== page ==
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Logic 9 softsynth bass sounds distorting?

Discussion in 'Logic 9' started by lognoob, Mar 22, 2011.

  1. lognoob

    lognoob New Member

    Hi, new here, thanks for any help! (Logic Exress 9)

    I've tried recording (well, sequencing, I guess) numerous different Logic softsynth bass sounds (from upright bass to synth basses), and I always get distorted sound on some of the notes played. After recording, the green region in the track has red strips on the top and the bottom--indicating clipping, maybe...?

    The recording levels seem OK and don't indicate clipping, so I don't think it's a problem of levels being too high. What could be the problem? If this is how all the basses sound when recorded, they are largely unusable, which can't be the case...

  3. gdoubleyou

    gdoubleyou Senior member

    Where are you seeing Red?

    If it's in the piano roll, the colors indicate the velocity of the note, red is an indicator of maximum velocity.

    Some instruments respond in different ways to velocity, so it may not be distortion, but a change in a filter, LFO, or some other parameter.

    So what instrument, are you using?

  4. Eli

    Eli Senior member

    Are you talking about recording or sequencing? They are two different things. Are you talking about sequencing and playing back MIDI and seeing the channel strip playback meter clipping?

    Or have you actually recorded the soft synth? And if so, is it through bus routing? is it possible you have the input monitoring button enabled on the record track while the MIDI track is playing back at the same time as the recorded audio file?
  5. lognoob

    lognoob New Member


    I think the distorted sound was a combination of some effect in the bass sound (for example, in an ESP bass sound I took out the Chorus effect, and this helped) and too much sub bass in the kick drum sound I had playing on downbeats on a different track from Ultrabeat. I checked for stray modulation data in the Hyper Editor, but there was none.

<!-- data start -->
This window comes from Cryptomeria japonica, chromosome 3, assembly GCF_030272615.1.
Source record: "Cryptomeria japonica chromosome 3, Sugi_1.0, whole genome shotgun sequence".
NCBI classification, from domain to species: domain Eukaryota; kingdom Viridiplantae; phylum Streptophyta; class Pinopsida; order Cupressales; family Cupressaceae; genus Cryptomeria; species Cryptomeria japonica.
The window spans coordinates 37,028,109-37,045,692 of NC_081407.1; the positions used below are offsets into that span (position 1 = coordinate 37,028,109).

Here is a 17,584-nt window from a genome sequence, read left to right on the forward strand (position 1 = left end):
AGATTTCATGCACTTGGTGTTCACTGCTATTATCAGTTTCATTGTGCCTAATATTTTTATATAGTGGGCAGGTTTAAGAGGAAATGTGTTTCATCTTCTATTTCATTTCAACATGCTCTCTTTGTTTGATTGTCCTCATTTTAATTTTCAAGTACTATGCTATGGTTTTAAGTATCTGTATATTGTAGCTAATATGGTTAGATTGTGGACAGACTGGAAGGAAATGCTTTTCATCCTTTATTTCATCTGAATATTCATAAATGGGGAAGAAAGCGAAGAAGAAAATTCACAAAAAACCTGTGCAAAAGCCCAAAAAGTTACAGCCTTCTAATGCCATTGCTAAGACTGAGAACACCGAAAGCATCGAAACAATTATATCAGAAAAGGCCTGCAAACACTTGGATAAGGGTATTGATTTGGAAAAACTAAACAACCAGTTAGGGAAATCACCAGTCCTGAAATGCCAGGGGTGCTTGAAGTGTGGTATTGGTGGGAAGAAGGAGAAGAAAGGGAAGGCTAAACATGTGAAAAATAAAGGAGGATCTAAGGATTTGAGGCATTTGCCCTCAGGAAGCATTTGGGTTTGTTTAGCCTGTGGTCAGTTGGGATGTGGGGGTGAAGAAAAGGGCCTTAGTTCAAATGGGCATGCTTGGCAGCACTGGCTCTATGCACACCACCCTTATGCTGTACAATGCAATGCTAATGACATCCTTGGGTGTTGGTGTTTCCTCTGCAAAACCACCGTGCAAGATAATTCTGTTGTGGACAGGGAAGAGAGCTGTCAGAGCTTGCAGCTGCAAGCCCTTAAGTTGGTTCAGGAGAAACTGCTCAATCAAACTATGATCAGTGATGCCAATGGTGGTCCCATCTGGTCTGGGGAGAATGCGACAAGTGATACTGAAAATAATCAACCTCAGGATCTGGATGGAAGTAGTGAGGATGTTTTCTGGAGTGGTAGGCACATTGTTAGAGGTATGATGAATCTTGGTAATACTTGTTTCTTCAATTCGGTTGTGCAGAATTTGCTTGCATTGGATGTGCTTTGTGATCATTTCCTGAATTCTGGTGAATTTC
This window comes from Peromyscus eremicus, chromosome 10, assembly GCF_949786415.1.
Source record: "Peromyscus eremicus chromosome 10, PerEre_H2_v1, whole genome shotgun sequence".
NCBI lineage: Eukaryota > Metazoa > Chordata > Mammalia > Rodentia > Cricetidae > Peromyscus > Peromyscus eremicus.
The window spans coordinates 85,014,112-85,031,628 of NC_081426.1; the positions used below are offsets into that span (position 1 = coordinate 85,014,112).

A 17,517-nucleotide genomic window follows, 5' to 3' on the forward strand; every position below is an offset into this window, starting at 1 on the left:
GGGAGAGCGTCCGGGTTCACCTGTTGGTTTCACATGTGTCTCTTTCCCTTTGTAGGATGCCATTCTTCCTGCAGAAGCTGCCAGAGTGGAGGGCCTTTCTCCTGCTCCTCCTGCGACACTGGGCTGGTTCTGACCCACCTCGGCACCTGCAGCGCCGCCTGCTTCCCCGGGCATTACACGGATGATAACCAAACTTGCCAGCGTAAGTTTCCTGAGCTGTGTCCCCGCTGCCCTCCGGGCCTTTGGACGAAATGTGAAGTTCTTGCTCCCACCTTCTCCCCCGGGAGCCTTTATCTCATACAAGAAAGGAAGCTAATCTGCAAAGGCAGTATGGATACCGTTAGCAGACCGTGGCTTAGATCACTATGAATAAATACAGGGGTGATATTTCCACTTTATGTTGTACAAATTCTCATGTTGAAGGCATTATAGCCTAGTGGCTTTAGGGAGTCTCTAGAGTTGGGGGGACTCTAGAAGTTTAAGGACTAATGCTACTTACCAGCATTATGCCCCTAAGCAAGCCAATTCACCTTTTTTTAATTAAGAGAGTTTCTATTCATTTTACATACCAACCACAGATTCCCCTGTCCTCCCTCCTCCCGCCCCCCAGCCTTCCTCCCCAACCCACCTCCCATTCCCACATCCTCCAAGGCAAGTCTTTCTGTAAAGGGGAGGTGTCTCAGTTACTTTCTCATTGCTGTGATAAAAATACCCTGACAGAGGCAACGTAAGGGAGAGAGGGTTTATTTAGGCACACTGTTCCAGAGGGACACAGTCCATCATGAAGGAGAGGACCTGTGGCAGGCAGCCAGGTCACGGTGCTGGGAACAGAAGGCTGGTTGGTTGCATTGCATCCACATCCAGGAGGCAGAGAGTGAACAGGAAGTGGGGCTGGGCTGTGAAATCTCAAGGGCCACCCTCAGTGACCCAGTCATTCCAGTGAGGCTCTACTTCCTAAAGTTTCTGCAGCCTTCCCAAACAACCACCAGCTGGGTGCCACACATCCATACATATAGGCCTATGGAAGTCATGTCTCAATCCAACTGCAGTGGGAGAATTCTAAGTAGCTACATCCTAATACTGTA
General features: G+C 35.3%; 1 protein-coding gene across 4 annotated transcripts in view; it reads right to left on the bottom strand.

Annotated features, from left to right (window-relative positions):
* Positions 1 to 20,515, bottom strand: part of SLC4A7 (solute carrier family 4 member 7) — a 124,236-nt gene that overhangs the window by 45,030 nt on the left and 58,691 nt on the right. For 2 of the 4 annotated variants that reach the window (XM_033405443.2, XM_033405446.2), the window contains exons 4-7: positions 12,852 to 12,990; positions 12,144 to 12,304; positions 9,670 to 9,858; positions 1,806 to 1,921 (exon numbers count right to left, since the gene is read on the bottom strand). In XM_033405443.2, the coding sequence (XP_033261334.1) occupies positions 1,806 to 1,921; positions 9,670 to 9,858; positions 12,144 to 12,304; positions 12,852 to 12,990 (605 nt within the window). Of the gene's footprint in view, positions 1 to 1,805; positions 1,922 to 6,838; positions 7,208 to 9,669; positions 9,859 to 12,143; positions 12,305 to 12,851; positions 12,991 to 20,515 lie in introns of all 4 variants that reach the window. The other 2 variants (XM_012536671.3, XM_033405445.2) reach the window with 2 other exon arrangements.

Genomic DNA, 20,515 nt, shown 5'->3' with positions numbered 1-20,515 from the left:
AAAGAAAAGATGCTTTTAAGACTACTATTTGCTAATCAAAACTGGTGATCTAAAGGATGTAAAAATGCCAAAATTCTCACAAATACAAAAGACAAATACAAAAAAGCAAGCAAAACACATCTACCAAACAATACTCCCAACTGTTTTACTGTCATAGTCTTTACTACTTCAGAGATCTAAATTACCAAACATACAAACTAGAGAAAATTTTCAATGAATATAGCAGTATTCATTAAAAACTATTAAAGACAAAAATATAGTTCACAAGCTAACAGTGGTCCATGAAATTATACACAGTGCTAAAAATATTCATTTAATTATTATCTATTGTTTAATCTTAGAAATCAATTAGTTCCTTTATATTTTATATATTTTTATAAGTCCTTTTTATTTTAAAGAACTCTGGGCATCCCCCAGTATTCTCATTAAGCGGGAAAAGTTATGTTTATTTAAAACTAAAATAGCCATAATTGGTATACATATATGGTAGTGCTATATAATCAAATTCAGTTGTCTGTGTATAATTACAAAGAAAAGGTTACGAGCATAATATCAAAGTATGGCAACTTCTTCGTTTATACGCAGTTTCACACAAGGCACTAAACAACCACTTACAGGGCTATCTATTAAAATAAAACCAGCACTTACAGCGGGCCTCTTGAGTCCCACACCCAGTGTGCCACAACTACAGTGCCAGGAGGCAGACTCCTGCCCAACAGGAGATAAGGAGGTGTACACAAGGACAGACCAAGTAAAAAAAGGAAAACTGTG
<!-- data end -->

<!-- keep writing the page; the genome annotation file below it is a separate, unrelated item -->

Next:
Regarding sequencing vs. recording...I had Ultrabeat in one softsynth track and a bass (ESP or EXS24) on another softsynth track, being triggered by MIDI data. So that qualifies as "sequencing," I assume.

    Is it typical practice in Logic to do sequencing like that, and then bounce those MIDI regions to audio ("recording" in one sense--obviously different from live recording) to reduce CPU burden...?

    I'm digging into the David Nahmani "Logic Pro 9 and Logic Express 9" book, but I realize I don't know the vocabulary yet...

    Thanks again!
  6. Eli

    Eli Senior member

    A lot of the soft synth bass presets, particularly in the the ESM, are VERY hot. They overload on their own with nothing added just by triggering them in the upper velocities. I really think many of these were designed to be used with the channel strip fader down about -12 db or so.

    These days it's rare to need to free up CPU like that. Logic's built in synths are generally very efficient, and modern Intel computers are very powerful. But certainly there's nothing wrong with bouncing your MIDI tracks to audio if it suits your workflow. It's good for two reasons IMHO.

    First, it future proofs your tracks in case they need to be recalled at a later date and some of the synths or plug-ins aren't available. And second, it forces you to "commit" to parts at different stages of your production rather than leaving everything open to being changed or edited right up to the last moment. I think one of the downsides of having powerful computers is that we've become somewhat commitment-phobic :D

    Great book; I highly recommend it.

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